When establishing a family trust that usually owns your family home and some investments, the usual ‘mum and dad’ trust has you and your partner as trustees, together with an independent trustee.
With New Zealand’s ageing population, more and more people are losing mental capacity as they grow older. When this happens to a trustee of a trust, it can make trust administration difficult or, in some cases, almost impossible.
Plan ahead. Trustees sometimes need to sign documents in a hurry. An example is bank mortgage documents which may need to be signed so that the trust can borrow to cover expenditure.
Under the Family Protection Act 1955 (FPA), parents have a moral duty to provide in their Wills for their children’s maintenance and support.
Make sure your family trust stands up to scrutiny. The Sunday Star Times recently published an article about Do-It-Yourself family trusts and how failure to manage them correctly can put the integrity of a trust at risk.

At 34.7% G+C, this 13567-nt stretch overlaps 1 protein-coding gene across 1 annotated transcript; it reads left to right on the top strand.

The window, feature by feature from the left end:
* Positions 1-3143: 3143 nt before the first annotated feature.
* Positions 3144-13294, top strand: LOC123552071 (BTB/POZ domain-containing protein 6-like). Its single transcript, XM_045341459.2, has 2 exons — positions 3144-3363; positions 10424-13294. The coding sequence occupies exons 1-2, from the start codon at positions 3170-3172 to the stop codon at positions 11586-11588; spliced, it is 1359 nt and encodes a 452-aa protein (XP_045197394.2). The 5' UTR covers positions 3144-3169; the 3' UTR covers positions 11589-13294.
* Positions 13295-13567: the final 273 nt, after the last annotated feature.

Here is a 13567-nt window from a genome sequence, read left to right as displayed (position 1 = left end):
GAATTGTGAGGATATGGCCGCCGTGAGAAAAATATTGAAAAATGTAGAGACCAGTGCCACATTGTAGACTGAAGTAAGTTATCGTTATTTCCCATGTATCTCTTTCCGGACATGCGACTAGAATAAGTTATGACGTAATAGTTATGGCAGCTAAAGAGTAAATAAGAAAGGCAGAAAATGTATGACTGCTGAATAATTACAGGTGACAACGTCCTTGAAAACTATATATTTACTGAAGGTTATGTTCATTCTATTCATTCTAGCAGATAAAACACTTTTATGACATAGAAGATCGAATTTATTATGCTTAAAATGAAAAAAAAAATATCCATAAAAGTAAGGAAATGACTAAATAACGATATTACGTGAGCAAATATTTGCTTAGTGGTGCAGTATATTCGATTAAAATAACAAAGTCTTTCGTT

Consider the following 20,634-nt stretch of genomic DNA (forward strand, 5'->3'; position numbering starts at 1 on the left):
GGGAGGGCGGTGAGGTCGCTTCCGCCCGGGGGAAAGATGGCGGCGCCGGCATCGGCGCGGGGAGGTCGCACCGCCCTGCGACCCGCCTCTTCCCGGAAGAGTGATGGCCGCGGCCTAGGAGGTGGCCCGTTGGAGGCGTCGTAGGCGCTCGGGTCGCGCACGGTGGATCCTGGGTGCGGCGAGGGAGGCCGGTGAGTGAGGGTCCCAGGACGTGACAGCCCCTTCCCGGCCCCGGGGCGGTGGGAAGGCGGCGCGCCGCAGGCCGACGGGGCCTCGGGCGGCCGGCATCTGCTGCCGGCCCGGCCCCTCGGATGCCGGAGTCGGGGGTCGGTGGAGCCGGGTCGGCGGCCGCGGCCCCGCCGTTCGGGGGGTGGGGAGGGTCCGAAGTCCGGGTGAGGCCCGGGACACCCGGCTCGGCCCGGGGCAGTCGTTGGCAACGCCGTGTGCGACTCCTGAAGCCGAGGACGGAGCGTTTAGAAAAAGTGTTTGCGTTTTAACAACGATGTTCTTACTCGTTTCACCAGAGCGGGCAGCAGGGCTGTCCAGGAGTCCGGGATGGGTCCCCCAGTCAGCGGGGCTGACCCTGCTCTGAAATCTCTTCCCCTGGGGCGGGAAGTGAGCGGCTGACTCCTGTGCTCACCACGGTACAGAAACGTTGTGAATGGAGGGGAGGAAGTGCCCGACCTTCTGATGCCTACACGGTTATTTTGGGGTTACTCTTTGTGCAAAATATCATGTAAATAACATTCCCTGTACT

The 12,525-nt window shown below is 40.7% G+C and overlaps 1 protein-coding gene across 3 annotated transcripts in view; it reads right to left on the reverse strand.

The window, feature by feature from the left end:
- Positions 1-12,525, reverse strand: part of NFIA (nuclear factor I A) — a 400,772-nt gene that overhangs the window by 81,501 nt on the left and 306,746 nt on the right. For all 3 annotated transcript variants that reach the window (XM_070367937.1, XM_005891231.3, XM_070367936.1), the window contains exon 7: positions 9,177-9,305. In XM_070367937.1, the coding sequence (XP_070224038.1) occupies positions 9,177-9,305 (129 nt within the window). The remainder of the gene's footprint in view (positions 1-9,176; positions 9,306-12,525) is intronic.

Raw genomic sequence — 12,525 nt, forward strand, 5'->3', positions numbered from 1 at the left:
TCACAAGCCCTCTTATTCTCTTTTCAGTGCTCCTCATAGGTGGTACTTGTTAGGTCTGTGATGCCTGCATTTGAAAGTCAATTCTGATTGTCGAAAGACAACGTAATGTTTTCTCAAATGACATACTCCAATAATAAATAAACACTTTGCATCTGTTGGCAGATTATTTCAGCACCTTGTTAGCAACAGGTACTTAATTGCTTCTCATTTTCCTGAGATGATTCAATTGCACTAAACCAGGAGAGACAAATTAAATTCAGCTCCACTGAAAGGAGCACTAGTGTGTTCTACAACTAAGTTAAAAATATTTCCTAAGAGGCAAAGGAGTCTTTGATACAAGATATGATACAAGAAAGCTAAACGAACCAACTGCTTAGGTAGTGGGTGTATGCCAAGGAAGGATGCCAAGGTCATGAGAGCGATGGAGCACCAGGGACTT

Income earned by a trust can be either retained by the trust or it can be distributed to the trust’s beneficiaries.
The present economic downturn has thrown up the problem of what to do when a settlor and/or a trustee becomes bankrupt. This article looks at possible remedies for both situations.
In the last issue of Trust eSpeaking (September 2008), we discussed the scenario that often occurs when trustees provide funds to beneficiaries, for example, to help in the purchase of a house.